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Relative recency influences object-in-context memory.

Tam SK, Bonardi C, Robinson J - Behav. Brain Res. (2014)

Bottom Line: Usually more exploration is seen of the object that has not previously been paired with the test context, an effect attributed to the ability to remember where an object was encountered.RR could contaminate performance on the OIC task, by enhancing the OIC effect when animals are tested in context y, and masking it when the test is in context x.This possibility was examined in two experiments, and evidence for superior performance in context y was obtained.

View Article: PubMed Central - PubMed

Affiliation: School of Psychology, University of Nottingham, University Park, Nottingham NG7 2RD, United Kingdom. Electronic address: eric.tam@ndcn.ox.ac.uk.

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Design of Experiment 2.
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fig0015: Design of Experiment 2.

Mentions: Both these alternative explanations rely on the suggestion that the two contexts differed in their familiarity, either during preexposure or at test. Such a difference is an intrinsic part of the procedure and so cannot be entirely eliminated, but it can be minimized. This was the purpose of Experiment 2 (Fig. 3). In this study all rats were preexposed to both contexts before the experiment began, and the experiment was conducted within subjects, so that all rats received training with two sets of objects in the two contexts, but were tested with one set of objects in context x, and with the other in context y. Both these factors would increase the familiarity of both contexts and encourage full habituation of potential competing exploratory behaviour. In addition, the interval between the second sample and the test phase was extended from 5 min to 2 h, thus minimizing differences in the relative recency of the two contexts. Finally, we recorded exploration during the two sample trials, to explicitly evaluate the possibility that this could have differentially biased exploration of the objects during the preexposure phase.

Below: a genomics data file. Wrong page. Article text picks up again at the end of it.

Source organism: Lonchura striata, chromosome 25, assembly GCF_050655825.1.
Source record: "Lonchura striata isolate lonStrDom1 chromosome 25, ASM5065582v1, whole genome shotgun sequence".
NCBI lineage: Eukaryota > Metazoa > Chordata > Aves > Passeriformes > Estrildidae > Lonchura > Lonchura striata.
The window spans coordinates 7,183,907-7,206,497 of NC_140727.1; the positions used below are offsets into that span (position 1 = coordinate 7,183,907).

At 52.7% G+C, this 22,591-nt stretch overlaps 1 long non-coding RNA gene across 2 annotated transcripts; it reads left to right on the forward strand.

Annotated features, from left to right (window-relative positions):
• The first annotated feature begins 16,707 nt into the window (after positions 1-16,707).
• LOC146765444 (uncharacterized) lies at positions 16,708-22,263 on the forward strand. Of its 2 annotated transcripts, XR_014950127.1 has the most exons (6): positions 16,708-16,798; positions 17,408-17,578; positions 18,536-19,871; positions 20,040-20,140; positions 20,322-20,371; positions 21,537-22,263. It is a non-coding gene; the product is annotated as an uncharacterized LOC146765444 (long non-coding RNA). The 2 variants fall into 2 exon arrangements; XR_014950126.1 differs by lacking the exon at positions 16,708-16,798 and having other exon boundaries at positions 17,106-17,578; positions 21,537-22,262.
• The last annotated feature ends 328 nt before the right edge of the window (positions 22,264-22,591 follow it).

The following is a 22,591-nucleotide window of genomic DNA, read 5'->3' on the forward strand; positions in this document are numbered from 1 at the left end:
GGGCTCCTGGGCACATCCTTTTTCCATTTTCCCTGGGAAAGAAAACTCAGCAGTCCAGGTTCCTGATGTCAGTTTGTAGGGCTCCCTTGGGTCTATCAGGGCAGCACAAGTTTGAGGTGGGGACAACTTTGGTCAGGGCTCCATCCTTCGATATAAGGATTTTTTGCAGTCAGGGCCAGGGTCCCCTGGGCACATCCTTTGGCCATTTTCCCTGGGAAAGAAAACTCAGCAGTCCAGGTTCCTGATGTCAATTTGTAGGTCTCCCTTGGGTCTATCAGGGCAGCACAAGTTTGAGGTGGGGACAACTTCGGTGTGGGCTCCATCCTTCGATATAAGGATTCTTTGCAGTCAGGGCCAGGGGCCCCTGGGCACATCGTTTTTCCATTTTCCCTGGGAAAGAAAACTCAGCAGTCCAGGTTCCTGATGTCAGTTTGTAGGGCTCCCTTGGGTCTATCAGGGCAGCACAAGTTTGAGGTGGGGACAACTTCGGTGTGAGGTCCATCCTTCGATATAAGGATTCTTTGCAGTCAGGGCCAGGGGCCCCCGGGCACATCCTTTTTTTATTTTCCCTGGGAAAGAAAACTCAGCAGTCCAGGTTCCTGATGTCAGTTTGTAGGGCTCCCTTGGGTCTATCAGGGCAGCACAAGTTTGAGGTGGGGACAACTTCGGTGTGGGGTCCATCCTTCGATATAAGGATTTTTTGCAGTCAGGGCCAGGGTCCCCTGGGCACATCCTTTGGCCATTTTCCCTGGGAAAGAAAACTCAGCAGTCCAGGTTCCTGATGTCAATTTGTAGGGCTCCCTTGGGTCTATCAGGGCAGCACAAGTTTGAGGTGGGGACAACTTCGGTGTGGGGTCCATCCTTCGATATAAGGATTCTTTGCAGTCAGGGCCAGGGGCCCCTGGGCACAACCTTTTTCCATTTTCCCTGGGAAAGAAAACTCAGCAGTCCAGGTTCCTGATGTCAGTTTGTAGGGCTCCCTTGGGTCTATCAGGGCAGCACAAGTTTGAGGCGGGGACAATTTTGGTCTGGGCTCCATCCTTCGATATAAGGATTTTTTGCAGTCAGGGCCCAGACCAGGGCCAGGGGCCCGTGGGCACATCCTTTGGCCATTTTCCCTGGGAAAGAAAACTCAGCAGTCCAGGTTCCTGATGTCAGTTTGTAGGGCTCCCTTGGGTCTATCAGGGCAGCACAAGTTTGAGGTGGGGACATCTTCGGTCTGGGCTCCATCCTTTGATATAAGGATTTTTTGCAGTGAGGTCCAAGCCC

Relative recency influences object-in-context memory.

Tam SK, Bonardi C, Robinson J - Behav. Brain Res. (2014)

Design of Experiment 2.
© Copyright Policy - CC BY
Related In: Results  -  Collection

License
Show All Figures
getmorefigures.php?uid=PMC4318627&req=5

fig0015: Design of Experiment 2.
Mentions: Both these alternative explanations rely on the suggestion that the two contexts differed in their familiarity, either during preexposure or at test. Such a difference is an intrinsic part of the procedure and so cannot be entirely eliminated, but it can be minimized. This was the purpose of Experiment 2 (Fig. 3). In this study all rats were preexposed to both contexts before the experiment began, and the experiment was conducted within subjects, so that all rats received training with two sets of objects in the two contexts, but were tested with one set of objects in context x, and with the other in context y. Both these factors would increase the familiarity of both contexts and encourage full habituation of potential competing exploratory behaviour. In addition, the interval between the second sample and the test phase was extended from 5 min to 2 h, thus minimizing differences in the relative recency of the two contexts. Finally, we recorded exploration during the two sample trials, to explicitly evaluate the possibility that this could have differentially biased exploration of the objects during the preexposure phase.

Bottom Line: Usually more exploration is seen of the object that has not previously been paired with the test context, an effect attributed to the ability to remember where an object was encountered.RR could contaminate performance on the OIC task, by enhancing the OIC effect when animals are tested in context y, and masking it when the test is in context x.This possibility was examined in two experiments, and evidence for superior performance in context y was obtained.

View Article: PubMed Central - PubMed

Affiliation: School of Psychology, University of Nottingham, University Park, Nottingham NG7 2RD, United Kingdom. Electronic address: eric.tam@ndcn.ox.ac.uk.

Show MeSH
Related in: MedlinePlus